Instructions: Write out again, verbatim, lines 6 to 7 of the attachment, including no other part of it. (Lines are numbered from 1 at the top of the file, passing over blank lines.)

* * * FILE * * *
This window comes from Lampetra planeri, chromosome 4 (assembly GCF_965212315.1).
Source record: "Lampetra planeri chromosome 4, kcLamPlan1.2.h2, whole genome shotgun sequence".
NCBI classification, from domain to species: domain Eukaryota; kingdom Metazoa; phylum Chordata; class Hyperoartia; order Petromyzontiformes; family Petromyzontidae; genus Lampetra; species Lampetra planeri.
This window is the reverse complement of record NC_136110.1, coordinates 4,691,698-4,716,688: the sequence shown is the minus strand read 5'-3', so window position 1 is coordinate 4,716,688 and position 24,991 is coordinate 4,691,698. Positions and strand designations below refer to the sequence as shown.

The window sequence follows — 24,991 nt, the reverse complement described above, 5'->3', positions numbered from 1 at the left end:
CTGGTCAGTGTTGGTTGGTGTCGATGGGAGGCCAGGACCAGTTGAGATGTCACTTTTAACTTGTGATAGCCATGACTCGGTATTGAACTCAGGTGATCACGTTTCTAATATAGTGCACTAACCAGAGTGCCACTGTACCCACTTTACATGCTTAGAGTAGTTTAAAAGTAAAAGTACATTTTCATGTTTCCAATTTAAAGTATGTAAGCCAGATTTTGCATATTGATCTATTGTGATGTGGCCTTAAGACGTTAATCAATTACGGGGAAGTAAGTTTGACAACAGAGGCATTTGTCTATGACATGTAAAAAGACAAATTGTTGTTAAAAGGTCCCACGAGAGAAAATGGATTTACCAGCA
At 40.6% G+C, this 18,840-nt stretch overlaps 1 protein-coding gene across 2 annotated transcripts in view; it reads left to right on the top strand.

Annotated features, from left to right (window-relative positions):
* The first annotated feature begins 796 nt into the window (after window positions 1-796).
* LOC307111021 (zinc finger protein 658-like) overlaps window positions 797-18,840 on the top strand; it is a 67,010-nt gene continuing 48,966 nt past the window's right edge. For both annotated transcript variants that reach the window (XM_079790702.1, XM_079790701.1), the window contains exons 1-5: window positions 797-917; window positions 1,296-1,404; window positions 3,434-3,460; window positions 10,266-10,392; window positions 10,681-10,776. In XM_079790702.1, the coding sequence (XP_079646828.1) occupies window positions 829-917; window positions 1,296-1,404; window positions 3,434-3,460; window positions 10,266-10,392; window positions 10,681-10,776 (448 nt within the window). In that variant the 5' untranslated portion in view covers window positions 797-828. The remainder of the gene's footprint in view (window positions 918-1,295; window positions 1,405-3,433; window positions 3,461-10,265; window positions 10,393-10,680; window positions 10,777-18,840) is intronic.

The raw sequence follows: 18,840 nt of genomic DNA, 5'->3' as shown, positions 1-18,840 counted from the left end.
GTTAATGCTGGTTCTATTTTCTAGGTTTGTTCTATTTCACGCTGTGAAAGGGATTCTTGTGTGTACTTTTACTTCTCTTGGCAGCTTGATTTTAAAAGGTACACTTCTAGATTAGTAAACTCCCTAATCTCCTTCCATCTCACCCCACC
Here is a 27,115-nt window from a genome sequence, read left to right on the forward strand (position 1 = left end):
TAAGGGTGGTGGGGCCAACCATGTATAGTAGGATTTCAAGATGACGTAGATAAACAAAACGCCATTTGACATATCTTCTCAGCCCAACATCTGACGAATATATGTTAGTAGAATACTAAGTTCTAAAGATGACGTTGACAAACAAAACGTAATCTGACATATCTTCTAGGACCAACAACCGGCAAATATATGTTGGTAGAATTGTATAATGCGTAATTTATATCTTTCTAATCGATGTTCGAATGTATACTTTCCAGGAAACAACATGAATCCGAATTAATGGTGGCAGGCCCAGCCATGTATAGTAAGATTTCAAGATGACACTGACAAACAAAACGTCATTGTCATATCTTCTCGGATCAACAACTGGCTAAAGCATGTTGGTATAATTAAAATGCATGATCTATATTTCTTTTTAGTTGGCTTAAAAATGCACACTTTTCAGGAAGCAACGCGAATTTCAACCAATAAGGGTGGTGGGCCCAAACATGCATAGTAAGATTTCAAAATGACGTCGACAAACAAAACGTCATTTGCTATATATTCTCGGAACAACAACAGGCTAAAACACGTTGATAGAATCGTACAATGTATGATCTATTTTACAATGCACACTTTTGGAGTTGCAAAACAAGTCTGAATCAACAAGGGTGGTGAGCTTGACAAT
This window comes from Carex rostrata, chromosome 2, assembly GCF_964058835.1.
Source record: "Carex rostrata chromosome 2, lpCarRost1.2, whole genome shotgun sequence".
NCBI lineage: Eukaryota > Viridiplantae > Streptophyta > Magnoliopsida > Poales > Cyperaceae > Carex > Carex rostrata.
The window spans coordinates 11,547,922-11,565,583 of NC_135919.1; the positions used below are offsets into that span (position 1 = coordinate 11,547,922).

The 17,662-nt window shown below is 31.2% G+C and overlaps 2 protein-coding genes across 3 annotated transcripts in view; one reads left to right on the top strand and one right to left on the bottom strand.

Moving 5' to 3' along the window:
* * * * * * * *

CTGGTCAGTGTTGGTTGGTGTCGATGGGAGGCCAGGACCAGTTGAGATGTCACTTTTAACTTGTGATAGCCATGACTCGGTATTGAACTCAGGTGATCACGTTTCTAATATAGTGCACTAACCAGAGTGCCACTGTACCCACTTTACATGCTTAGAGTAGTTTAAAAGTAAAAGTACATTTTCATGTTTCCAATTTAAAGTATGTAAGCCAGATTTTGCATATTGATCTATTGTGATGTGGCCTTAAGACGTTAATCAATTACGGGGAAGTAAGTTTGACAACAGAGGCATTTGTCTATGACATGTAAAAAGACAAATTGTTGTTAAAAGGTCCCACGAGAGAAAATGGATTTACCAGCA
At 40.6% G+C, this 18,840-nt stretch overlaps 1 protein-coding gene across 2 annotated transcripts in view; it reads left to right on the top strand.